Vehicle-to-Infrastructure (V2I) Communications. Also based on wireless communication technologies, V2I exchanges critical safety and operational data between vehicles and road infrastructure. The primary objective is to avoid or mitigate motor vehicle accidents and have vehicles travel in a collaborative, safe environment. 

Vehicle Technologies

SAE J3016. Standard developed by SAE International—a global association of engineers and related technical experts in the commercial-vehicle, automotive and aerospace industries—that defines the Six Levels of Driving Automation. SAE J3016 has been adopted by the U.S. DOT and NHTSA:

  • Level 0 – No Driving Automation. All actions of the vehicle are controlled by a human driver.
  • Level 1 – Driver Assistance. Vehicle has one or more assisted driving technologies—such as adaptive cruise control and collision mitigation and alerts—but still requires a human driver to make judgements and operate the vehicle.
  • Level 2 – Partial Driving Automation. Like Level 1, a Level 2 vehicle has two or more assisted driving technologies that work together simultaneously and under some circumstances are capable of self-driving. The driver is required to remain in complete control of the vehicle at all times.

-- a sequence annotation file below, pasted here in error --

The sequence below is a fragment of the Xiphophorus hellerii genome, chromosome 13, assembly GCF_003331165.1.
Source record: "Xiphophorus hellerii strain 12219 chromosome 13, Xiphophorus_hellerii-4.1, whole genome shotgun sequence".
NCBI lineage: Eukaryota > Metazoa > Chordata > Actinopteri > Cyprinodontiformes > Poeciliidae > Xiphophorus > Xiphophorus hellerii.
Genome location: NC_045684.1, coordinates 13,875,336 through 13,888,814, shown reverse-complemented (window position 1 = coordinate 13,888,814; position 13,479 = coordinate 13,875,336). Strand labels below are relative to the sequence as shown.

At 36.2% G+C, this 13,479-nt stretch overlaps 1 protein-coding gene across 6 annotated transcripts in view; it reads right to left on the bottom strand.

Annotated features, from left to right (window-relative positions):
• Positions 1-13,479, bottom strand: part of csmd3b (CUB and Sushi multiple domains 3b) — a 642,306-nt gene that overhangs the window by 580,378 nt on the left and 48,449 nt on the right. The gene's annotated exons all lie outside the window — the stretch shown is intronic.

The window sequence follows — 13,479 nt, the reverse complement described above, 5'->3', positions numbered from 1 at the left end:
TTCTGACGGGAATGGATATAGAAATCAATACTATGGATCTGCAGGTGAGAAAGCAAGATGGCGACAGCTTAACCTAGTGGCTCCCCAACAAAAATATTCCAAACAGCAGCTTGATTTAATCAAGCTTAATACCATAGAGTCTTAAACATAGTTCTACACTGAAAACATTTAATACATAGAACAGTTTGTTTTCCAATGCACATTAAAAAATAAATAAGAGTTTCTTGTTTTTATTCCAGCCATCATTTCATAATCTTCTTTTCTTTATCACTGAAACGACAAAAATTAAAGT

• Level 3 – Conditional Driving Automation. Vehicle takes full control of driving operation under certain conditions. A human driver is required to be ready to take back control at any time in case something does not go as intended.
  • Level 4 – High Driving Automation. Vehicle has full automation driving technology functionality in most conditions. However, under certain circumstances, human oversight is required.
  • Level 5 – Full Driving Automation. Vehicle has full automation technology and handles all the driving in all circumstances. The function of the driver is eliminated.